Eleven years ago in November 2002, I took the photograph on the left. It was Thanksgiving Day. I was traveling alone in Canada trying to heal my broken heart ten months after my husband died. I wrote about my healing journey in my memoir Above and Beyond Wellfleet. I visited the Abbey Saint Benoit du Lac seeking solace on a day that really was my husband's high holy day. He loved Thanksgiving. Nothing made him happier than to be at the head of the table in front of a huge turkey, table laden with scrumptious food and surrounded by family and friends. One year, we had too many to be seated around the dining room table, so we brought the ping pong table up from the basement and covered it with several large damask table cloths.
Facing my first Thanksgiving without him was almost more than I could bear-so as I wrote in my book "I ran away from home." Almost as divine intervention, this beautiful Abbey was about a half hour away from the inn where I was staying. I went to the 11:00 o'clock Mass Thanksgiving day morning and listened to the Monks sing Gregorian chants. When I took Communion--I felt my husband by my side. I was consoled.
Last week, I went to the Abbey for joy not for solace. I was taking another Canadian sojourn. This time I was not alone. I was retracing some of my over a decade old experiences with my 11 year old grandson, Ethan. We stayed in the same town, No. Hatley, where I stayed in 2002. I asked Ethan if he would like to go to the Abbey. He is a remarkable child/young man--another blog for that description. Yes, he wanted to go.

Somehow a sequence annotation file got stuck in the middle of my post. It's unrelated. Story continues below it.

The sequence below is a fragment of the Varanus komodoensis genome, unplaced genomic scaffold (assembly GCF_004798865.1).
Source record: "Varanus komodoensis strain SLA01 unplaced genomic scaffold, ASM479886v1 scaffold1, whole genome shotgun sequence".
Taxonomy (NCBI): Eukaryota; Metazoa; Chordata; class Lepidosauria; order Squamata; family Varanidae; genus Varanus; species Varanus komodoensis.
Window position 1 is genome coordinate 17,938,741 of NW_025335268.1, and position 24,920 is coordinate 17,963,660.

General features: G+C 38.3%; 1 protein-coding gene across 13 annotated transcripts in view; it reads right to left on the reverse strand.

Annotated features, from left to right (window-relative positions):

What a privileged moment I had in store. He was entranced.So entranced that when we went to the Abbey gift shop, he looked for architectural drawings of the Abbey (which we did not find) so that he could design his future house with what he saw. I thought the visit would be quick. It was not. He took it all in. He asked questions about the altar, about the gorgeous container in which the holy water was kept. He even made an extremely funny comment. Which had to do with seeing a small group of people on a platform next to the tower. He wanted to go there, so we asked and were told, "no, that's not possible." When we were leaving Ethan remarked about the group on the platform, he said to me, "they must have been Monks dressed in casual clothing." Priceless.
Eleven years ago, I left the Abbey with a slightly uplifted spirit. Hope was beginning to melt my icy heart.
Last week, I left the Abbey laughing and full of joy. Both experiences are sacred.